After being completely drenched by rain the day before, we were happy to wake up to dry conditions in Whitianga, even though it was still awfully grey. We spent some time exploring town before pushing off, including visiting the surprisingly great little bike shop that we were completely not expecting. From Whitianga (that ‘wh’ is pronounced like an ‘f’), we hopped aboard a little passenger ferry across the bay to Cooks Beach. The trip was all of 7 minutes long and nobody batted an eye at us hauling our loaded bikes onboard. From Cooks beach, we rambled up and down through the hills, soaking up the beautiful scenery, and trying to kick-start our hill-climbing legs out of their hibernation. When we reached the small town of Tairua, we stopped for a picnic lunch at the beach, followed by coffee in a small cafe by the marina. One of the aspects of New Zealand life that we are thrilled about is the cafe culture, and the fact that you can find a really good cup of coffee in just about every little community! After a long rest, it was impossible to motivate ourselves to get moving again, so we opted to take another short little ferry across the bay to Pauanui, where we camped in a funny little Holiday Park. Holiday Parks seem to be what we would call a RV Park in the US – a place to park your camper, or possibly pitch a tent, sometimes with folks who live there year-round, often with some communal facilities (kitchen, laundry, etc). You may not get the most scenic camping experience, but you get a shower and decently safe place to sleep.

From Pauanui, we rambled up and over some more hills (this is definitely a trend!). We followed a small country road out of town and then connected up again with the highway. Most roads, we are discovering, have no shoulder, just a fog line that drivers expect you to hover over. It can be unnerving on a busy road, but isn’t so bad on a quiet back road. New Zealand also likes to chip-seal its roads, so the experience is a bit bumpy and slow (although, sometimes it’s better to endure a steady chip seal than dodge cracks and potholes on an otherwise nice road). Just north of Whangamata, we stopped at a small roadside farm stand and stocked up on a bike touring essential: an arm-full of fresh fruit and veggies (in this case, plums, avocados, zucchini, and broccoli)! In Whangamata, we stopped for coffee and lunch and pondered our plans for the rest of the day. We were tired, but we decided to push on to Waihi. Of course, if we had known about the huge hill we’d have to climb, we might have stayed put. But we were ignorant of the impending stressful hill and unbelievely windy road, so we went for it. We’ve heard a lot of talk about whether it’s safe to bike in New Zealand. For the most part, we’d say that it’s no less safe than anyplace we’ve been so far. The caveat, of course, is when you get to these narrow, winding hills. The curves are so tight that you have terrible sight lines, so you have to be constantly on your guard and careful to not hang out in the gutter, where you’ll be completely invisible to motorists. This particular hill felt as if it went on forever and we were ecstatic when we finally reached the top and were able to soar into town. Beers were definitely called for that evening and we enjoyed a happy hour round at a cute pub in town. For the night, we found our way to the Waihi Motor Camp. We weren’t expecting much, but it turned out to be a really lovely spt. It’s located on the edge of town, butted up against a hill, with a small creek running alongside the edge of the property. As a tenter, we were able to set up wherever we liked, so we pitched camp by the creek and went ot sleep to the sound of babbling water.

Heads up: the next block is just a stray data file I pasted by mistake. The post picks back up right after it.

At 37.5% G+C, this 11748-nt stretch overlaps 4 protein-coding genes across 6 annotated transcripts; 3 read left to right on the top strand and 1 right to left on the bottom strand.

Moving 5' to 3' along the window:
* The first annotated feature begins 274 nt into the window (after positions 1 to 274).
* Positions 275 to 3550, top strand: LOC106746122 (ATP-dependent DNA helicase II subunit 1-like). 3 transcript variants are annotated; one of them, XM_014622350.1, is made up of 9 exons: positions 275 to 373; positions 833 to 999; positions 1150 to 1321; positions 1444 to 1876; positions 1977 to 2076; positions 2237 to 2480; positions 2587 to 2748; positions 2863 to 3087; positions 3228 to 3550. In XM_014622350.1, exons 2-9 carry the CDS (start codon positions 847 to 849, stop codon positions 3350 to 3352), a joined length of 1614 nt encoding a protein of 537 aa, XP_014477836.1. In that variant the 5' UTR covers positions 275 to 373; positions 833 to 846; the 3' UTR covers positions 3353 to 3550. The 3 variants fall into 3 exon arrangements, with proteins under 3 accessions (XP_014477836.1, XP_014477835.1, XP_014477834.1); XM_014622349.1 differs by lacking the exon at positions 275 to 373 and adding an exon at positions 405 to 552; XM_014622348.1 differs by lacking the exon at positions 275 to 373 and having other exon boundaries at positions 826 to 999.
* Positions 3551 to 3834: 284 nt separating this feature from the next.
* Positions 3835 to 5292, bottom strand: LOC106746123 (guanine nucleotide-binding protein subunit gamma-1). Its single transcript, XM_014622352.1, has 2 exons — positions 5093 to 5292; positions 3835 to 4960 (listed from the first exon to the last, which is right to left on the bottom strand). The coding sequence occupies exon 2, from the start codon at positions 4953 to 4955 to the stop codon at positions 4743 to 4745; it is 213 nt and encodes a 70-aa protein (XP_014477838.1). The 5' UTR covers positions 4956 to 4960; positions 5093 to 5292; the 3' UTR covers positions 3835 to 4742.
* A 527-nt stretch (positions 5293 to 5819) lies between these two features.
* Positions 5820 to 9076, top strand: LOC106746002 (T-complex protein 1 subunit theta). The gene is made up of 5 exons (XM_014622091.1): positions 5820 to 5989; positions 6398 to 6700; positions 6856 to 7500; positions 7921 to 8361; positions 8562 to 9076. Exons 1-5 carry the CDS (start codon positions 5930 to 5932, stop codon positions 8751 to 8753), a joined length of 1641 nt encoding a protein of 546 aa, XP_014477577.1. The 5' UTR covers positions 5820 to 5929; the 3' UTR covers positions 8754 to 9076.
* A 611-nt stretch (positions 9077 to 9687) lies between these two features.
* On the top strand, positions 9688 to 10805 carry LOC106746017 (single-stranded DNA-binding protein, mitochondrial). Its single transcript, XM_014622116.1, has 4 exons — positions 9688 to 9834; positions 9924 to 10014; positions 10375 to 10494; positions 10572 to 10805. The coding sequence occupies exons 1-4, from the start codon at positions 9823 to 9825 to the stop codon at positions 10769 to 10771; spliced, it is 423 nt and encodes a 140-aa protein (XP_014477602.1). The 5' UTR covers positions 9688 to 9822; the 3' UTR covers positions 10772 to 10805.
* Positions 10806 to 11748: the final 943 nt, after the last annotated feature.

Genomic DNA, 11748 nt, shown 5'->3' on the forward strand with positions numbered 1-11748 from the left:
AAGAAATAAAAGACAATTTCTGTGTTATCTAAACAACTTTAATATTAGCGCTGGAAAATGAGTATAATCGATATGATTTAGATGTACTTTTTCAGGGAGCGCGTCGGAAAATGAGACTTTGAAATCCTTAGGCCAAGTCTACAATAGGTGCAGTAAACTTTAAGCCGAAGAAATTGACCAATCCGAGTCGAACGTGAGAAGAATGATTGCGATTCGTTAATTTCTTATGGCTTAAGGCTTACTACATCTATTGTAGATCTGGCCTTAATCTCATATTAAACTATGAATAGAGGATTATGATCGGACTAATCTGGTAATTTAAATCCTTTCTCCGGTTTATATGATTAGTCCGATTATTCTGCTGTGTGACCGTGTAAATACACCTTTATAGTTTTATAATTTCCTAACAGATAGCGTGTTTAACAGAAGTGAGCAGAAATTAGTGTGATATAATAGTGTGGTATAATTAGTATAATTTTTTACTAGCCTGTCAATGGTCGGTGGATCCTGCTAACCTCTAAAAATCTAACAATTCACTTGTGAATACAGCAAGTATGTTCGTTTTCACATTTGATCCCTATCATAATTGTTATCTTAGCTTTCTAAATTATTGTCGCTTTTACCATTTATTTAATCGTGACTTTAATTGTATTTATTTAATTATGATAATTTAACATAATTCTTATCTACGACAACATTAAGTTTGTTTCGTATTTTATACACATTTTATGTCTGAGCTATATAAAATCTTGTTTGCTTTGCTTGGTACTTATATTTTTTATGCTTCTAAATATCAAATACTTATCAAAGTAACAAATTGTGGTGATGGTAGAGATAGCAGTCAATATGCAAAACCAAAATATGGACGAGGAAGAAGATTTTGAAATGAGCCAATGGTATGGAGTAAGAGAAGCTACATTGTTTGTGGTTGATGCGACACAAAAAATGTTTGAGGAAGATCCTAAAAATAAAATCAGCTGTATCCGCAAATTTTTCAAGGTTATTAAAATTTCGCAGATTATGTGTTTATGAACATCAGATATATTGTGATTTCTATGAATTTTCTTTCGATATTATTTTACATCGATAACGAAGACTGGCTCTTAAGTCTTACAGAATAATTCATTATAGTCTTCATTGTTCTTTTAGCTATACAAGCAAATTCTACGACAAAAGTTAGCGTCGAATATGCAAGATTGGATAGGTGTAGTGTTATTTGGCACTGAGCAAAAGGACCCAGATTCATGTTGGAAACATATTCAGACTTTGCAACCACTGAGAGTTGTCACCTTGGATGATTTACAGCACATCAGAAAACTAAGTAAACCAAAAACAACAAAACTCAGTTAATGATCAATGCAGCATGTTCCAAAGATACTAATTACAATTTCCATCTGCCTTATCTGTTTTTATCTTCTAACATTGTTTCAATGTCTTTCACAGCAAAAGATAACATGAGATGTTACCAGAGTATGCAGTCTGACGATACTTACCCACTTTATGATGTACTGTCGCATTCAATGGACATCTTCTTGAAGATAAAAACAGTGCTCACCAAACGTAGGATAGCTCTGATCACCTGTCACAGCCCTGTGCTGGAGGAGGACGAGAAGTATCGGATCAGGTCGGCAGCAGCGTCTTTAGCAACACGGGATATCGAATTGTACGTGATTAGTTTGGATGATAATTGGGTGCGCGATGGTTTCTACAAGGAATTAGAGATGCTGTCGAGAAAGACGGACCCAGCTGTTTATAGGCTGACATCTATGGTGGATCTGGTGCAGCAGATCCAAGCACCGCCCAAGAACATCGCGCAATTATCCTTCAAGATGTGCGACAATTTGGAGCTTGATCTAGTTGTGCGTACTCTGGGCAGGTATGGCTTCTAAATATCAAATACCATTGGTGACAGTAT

In the morning, we headed back into town to explore a bit of its history. Waihi has had active gold mining for the last 200 or so years, and has an enormous open pit mine just a block from the main shopping strip through town. It’s fascinating to stand at the edge and look over and watch it operate (especially for me, since I work with precious metals on a regular basis). From Waihi, we hopped on State Hwy 2 toward Tauranga. Unfortunately for us, it was the day that everyone started migrating for the holidays, so the traffic was incredibly heavy and loud. It was also quite a hot day (for a change!), so we chugged along rather slowly, stopping at every opportunity for coffee or ice cream. Eventually we rolled into Tauranga and found our way to a Backpackers for the night.